Register, to determine a study deadline, procure and use practice materials. Study enough that my practice scores safely exceed the target “GMAT average” at my school of choice. Take the GMAT (repeat if necessary, many applicants take it twice) and exceed my target score. Fill out the application, get admitted.
Okay, so that was the plan after 2 minutes of pondering over a beer, and then I toasted myself on start of the journey. Actually settling into a study routine probably took weeks. Selecting my favorite B-school was fun and exciting, choosing the doorway to my world of opportunity, et cetera. By contrast, the whole GMAT test process was purgatorial, from buying expensive practice books to completing the last section at the test center. Actually, the essay sections were relatively satisfying, but I didn’t have to do drills over and over again to write a decent essay. Two basic pointers on the essays helped to take the edge off.
One: With either type of essay, try to follow a basic 5-paragraph format. There should be an intro that states the given situation and foreshadows the conclusion of at least three supporting paragraphs. Conclude with a summarizing point, or cohesive statement.
Two: Write as much as you possibly can without rambling.
There’s downloadable material, but for good old-fashioned studying, I liked having books to literally crack. To get the best score possible, I would have planned to spend at least a month going over at least one section of the test every day. The GMAT did not rule my life, though, I was busy traversing the cold dry desert of winter job opportunities. To make a boring story short, I did a few different tests from each major source: Kaplan, Princeton Review, and the “Official Guide for GMAT Review.”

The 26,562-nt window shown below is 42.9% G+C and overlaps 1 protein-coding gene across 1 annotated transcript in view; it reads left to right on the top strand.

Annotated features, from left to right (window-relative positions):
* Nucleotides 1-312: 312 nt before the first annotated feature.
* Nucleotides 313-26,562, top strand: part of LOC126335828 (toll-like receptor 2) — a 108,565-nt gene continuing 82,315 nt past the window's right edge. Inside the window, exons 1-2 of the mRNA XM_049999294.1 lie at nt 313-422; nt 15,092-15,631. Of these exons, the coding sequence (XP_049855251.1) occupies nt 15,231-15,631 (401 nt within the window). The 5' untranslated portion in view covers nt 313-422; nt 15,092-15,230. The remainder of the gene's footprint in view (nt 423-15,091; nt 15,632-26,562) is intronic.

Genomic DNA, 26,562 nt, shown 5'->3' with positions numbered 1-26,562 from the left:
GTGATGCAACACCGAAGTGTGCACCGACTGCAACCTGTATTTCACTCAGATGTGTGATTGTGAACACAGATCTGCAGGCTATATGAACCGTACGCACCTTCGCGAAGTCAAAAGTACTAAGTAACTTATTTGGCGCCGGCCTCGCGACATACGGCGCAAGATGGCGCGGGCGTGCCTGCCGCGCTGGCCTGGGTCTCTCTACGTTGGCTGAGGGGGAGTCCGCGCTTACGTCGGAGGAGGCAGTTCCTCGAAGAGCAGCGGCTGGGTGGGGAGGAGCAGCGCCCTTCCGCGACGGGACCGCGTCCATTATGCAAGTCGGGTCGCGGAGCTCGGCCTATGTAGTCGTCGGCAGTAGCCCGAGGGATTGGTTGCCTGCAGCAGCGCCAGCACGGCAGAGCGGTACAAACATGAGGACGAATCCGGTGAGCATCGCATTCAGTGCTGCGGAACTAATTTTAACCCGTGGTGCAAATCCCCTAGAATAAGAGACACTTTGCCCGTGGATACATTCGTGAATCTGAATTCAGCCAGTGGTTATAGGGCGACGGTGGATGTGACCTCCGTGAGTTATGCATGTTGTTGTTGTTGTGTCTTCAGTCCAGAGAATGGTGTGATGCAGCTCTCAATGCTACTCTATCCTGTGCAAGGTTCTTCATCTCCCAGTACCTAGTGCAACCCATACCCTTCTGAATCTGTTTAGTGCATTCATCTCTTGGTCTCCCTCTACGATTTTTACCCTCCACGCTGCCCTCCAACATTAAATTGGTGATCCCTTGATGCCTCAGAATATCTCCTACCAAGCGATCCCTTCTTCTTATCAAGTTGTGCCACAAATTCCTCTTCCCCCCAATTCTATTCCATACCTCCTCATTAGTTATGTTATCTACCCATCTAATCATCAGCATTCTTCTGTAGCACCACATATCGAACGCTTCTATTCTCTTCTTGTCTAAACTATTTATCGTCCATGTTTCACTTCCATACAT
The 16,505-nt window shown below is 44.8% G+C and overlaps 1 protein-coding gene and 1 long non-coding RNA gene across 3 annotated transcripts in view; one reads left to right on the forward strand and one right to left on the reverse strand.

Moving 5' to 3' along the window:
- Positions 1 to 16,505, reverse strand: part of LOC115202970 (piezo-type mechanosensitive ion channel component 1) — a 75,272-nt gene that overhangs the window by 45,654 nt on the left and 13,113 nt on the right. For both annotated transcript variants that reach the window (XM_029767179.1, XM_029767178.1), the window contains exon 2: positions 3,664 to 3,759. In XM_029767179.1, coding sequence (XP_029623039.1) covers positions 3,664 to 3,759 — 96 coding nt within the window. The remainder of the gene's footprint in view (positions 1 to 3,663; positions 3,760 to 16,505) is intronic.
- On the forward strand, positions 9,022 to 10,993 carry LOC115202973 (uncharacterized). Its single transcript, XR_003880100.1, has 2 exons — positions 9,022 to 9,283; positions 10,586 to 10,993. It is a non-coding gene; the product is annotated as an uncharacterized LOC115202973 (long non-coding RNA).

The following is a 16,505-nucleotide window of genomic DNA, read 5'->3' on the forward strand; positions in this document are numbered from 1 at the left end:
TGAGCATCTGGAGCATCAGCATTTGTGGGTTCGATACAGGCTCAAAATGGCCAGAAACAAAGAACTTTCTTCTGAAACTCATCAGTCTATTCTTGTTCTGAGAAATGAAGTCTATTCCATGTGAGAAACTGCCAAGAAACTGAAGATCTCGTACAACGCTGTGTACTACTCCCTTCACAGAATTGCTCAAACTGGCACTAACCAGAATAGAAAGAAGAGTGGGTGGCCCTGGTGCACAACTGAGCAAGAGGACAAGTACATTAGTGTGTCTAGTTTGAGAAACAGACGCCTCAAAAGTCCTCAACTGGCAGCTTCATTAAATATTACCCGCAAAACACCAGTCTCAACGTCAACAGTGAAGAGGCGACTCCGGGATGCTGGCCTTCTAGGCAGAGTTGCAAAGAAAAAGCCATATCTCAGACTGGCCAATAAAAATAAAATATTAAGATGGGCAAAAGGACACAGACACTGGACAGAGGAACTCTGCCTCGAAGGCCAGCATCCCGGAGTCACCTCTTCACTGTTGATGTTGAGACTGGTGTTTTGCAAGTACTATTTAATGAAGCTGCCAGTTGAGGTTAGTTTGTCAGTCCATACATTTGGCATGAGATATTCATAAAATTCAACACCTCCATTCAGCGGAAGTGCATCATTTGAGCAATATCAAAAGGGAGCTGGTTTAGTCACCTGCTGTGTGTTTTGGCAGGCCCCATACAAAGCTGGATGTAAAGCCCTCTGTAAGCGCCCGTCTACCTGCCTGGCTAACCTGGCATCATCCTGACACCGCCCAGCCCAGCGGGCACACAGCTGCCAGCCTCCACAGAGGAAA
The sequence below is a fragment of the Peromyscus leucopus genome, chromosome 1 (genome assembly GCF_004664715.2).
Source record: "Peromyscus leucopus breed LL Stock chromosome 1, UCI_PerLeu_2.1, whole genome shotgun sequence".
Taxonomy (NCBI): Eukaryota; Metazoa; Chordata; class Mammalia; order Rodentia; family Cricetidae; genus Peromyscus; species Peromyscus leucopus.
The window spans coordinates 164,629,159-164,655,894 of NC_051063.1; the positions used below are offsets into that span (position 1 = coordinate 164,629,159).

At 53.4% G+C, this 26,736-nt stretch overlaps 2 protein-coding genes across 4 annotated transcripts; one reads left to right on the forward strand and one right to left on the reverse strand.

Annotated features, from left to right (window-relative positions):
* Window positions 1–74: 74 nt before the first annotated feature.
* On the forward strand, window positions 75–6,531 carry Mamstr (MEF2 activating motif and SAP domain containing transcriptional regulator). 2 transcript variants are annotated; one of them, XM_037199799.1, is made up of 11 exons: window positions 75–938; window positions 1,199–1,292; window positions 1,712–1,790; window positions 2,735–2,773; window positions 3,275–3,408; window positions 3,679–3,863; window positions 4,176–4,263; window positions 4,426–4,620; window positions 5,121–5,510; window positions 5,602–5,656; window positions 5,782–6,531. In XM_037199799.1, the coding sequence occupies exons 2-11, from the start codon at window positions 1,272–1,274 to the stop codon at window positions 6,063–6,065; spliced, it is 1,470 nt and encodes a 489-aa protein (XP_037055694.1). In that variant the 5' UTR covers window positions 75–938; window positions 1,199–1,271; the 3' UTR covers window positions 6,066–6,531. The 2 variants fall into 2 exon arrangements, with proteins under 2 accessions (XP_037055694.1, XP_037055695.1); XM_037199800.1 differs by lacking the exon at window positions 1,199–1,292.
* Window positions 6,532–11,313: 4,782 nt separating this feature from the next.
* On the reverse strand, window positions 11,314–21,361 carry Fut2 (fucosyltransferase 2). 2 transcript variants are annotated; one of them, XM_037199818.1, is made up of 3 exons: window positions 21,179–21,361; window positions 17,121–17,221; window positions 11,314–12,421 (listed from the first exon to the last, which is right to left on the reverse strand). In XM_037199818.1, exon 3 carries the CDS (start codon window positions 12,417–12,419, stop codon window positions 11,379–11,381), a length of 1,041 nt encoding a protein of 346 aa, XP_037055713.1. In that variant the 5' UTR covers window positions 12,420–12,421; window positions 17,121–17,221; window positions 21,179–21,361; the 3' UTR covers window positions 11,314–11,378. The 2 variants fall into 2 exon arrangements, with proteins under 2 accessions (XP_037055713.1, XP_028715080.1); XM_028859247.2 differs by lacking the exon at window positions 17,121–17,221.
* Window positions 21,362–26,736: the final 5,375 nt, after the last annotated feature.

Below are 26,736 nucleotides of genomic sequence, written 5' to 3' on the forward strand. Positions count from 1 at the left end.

ETS, the testing company, owns the “official” content, and their explanations of answers are the best. It’s worth the money, and it’s the source to use if you insist on only using one. Compared to the “official” questions, Princeton Review’s were easier. I liked their book, though, because the explanations of fundamental quantitative and verbal concepts are solid. Kaplan’s questions are harder, but their explanations aren’t as good.
In retrospect, I should have actually gone over math texts, like the one I have to use, half a year after the exam, for calculus. [slide-whistle noise] The moral of the story is that sooner or later, an MBA student needs to demonstrate fairly advanced math skills. I might as well have gotten comfy with derivatives, logs, and bizarre area problems before taking the GMAT.
Correction: “The GMAT is owned by the Graduate Management Admission Council and is administered for GMAC by Pearson VUE. It is GMAC, the organization that owns the test, that issues the 'Official Guide to GMAT Review.'" - Written in by Bob Ludwig, Director, External Communications for GMAT
He also mentioned the free downloads of the exam available when you register for the GMAT at mba.com.
Additional clarification: Educational Testing Service (ETS) only developed and administered the exam until the end of 2006, but I would assume that the “official” material is still the most reliable.